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'Resilience and diversity': Brussels event sheds light on Syrian art and culture

11:09 15/04/2018

German cultural association the Goethe Institute is bringing Syrian art to the heart of Brussels, with a special event inside the Galerie Ravenstein.

The institute opened one of its first overseas centres in Damascus in 1955, but it was forced to close in 2012 due to the worsening security situation in the country.

For the next 10 days, Tourab: Syria Art Space will include exhibitions, debates, concerts, workshops and other interactive formats showcasing the work of 50 Syrian artists, many of whom fled their home country and sought exile in Europe. "Tourab" was chosen by curator Alma Salem as it means means soil. In Arabic it refers to both life and death.

"The goal of this project is to build a bridge, a symbolic bridge between the city of Brussels and its diverse neighbourhoods,” says Susanne Höhn, director for Europe's South-West region at the Goethe Institute Brussels.

"Political events happen within the so called 'EU bubble' and some people living in Brussels might not even know about them. Many have deep emotions about Syria without necessarily knowing much about it. We thought it was important to offer the opportunity for new and old Brusseleirs to engage with Syrian artists and discuss art and culture."

The Goethe Institute project is supported by the European Union, Cultural Diplomacy Platform, The Arab Fund for Arts and Culture, the British Council, the Institut Français and Bozar. It coincides with the second Brussels international conference on "Supporting the Future of Syria and the region", hosted by the European Union and co-chaired by the United Nations.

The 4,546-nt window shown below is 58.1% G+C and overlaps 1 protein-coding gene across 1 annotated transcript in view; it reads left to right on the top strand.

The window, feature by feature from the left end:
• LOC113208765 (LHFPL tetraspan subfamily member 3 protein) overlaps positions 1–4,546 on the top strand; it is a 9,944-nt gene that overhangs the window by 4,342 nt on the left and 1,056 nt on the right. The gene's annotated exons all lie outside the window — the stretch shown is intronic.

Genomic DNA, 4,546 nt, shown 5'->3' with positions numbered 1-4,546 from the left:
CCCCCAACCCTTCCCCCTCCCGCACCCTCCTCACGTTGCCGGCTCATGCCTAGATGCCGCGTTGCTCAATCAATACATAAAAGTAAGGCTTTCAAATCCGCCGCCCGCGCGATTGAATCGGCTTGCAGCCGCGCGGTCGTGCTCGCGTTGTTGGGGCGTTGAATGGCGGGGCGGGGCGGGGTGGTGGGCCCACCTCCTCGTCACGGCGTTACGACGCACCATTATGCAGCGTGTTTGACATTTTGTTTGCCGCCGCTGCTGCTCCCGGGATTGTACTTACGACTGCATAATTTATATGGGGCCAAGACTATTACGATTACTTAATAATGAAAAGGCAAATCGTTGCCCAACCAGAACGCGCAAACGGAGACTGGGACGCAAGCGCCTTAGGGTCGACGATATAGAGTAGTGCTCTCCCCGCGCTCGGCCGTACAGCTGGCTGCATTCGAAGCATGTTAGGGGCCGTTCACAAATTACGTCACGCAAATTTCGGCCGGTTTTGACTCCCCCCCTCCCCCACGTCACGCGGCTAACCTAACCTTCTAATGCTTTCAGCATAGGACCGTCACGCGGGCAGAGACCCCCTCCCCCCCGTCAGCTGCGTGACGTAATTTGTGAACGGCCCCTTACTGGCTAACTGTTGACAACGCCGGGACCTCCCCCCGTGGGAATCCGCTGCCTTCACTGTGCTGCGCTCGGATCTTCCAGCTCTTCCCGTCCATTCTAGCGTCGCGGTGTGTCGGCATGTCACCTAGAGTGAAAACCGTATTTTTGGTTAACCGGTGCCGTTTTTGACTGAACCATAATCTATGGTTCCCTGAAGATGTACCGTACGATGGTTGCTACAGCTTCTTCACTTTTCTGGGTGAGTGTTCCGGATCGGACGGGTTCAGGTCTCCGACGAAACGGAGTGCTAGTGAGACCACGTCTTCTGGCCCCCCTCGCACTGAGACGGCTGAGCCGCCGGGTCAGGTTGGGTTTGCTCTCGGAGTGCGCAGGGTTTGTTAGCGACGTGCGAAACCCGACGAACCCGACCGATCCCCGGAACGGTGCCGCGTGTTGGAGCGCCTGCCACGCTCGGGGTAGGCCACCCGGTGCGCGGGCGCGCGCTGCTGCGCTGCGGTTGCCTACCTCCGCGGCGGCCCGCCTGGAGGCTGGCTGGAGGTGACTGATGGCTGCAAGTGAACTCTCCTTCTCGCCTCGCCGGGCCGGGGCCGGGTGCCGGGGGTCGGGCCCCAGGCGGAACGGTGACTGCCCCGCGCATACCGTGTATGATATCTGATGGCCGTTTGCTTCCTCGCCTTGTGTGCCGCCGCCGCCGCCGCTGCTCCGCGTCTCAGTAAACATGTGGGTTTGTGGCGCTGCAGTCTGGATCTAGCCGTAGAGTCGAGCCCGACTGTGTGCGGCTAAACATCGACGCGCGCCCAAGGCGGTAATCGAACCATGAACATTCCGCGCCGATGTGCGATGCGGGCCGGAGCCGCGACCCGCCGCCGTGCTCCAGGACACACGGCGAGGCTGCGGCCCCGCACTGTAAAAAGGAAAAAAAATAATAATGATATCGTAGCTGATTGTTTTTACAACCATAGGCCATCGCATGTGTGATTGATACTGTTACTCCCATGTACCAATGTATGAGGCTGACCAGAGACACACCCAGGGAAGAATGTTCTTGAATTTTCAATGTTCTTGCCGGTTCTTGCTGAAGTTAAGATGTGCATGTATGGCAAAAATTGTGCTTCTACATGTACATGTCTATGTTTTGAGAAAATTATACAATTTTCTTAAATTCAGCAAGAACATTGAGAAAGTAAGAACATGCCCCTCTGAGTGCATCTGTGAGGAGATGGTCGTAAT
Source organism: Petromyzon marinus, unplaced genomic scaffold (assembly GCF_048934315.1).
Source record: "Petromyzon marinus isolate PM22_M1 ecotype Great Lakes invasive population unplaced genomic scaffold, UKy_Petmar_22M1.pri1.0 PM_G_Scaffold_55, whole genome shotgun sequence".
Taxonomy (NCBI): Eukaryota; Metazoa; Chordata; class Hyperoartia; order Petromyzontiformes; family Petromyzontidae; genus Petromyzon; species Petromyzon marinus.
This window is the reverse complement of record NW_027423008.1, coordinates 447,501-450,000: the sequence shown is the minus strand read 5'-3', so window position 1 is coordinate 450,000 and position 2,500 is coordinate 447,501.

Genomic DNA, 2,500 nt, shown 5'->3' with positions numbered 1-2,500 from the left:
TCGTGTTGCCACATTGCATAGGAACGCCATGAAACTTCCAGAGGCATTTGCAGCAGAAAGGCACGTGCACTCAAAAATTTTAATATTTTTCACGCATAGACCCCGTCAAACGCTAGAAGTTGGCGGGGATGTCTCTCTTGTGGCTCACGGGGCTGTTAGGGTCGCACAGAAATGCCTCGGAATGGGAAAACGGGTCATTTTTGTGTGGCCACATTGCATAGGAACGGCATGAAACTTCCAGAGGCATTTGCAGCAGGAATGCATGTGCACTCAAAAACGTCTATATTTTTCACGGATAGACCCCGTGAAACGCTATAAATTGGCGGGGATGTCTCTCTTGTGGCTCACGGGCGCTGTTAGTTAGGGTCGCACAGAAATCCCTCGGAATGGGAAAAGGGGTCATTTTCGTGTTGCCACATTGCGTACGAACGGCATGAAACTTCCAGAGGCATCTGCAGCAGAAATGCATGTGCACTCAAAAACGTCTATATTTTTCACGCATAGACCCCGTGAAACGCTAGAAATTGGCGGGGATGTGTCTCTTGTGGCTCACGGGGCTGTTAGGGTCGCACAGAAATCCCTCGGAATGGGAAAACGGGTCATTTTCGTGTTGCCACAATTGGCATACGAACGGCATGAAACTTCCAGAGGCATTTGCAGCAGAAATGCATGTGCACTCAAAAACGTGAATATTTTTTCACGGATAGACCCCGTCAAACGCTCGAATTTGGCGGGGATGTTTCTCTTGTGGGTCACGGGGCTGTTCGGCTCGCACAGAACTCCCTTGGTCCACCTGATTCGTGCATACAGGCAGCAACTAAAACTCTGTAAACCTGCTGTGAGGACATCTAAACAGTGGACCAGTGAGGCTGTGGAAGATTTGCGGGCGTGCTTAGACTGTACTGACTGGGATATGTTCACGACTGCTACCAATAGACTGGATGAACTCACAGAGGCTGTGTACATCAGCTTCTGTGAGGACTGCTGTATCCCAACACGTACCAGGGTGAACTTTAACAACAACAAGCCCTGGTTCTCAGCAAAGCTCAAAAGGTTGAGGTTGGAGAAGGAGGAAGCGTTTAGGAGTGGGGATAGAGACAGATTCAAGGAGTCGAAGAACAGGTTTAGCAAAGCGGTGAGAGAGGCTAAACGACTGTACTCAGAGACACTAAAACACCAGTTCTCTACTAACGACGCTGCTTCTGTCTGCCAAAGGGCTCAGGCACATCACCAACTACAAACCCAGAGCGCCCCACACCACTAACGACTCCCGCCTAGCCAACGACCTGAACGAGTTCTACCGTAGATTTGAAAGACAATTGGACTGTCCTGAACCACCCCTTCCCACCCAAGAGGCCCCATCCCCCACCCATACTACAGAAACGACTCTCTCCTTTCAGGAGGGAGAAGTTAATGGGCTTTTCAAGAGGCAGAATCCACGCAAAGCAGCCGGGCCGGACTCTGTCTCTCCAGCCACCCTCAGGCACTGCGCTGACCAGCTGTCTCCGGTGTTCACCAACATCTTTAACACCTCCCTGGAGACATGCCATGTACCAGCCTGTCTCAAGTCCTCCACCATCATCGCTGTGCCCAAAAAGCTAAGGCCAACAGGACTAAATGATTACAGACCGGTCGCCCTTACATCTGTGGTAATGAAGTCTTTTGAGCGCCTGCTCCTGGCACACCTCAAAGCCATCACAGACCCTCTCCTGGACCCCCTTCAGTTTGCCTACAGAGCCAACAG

The idea for Tourab goes back to 2015 when the Goethe Institute created a pop-up space in Berlin called "Goethe-Institut Damascus in Exile", which received a lot of attention and positive reactions in Germany.

"The Goethe Institute is very engaged in cultural and educational projects with host and refugee communities in the neighbouring countries of Syria as well as in Germany," says Höhn. "After the positive feedback from the pop-up space in 2015, we decided to invite Syrian artists from Europe as well as from Syria and the neighbouring countries to Berlin. And all of this has served as the inspiration for the upcoming event in Brussels."

One of the highlights of Tourab will be the visit of writer Khaled Khalifa on 18 April at Bozar. Khalifa decided to stay in Syria despite the risks, and will talk with curator Alma Salem about his life and work and how he can find solace in literature even if his books have been banned in his country.

Visitors will have the opportunity to interact with creative Syrian visual artists, performers and writers, who will share with the public the challenges they see in our societies now, as well as their creative visions for the future. Arts and culture can be seen not just as ways of expressing a collective memory but also as a form of resilience. Culture weaves the history of a country.

"We hope that these cultural events will reveal the potential and the cultural richness of the Syrian people torn by the tragedies of war," adds Höhn. "They will show Syria's resilience and diversity, shed light on the Syrians' talents and creativity, and pay tribute to the pride and dignity of a nation scarred by conflict."

Tourab: Syria Art Space, 17-27 April, Ravenstein Gallery, Brussels. Middle photo: Mirella Younes, Untitled

Mirella Younes, Untitled

Written by Mauricio Ruiz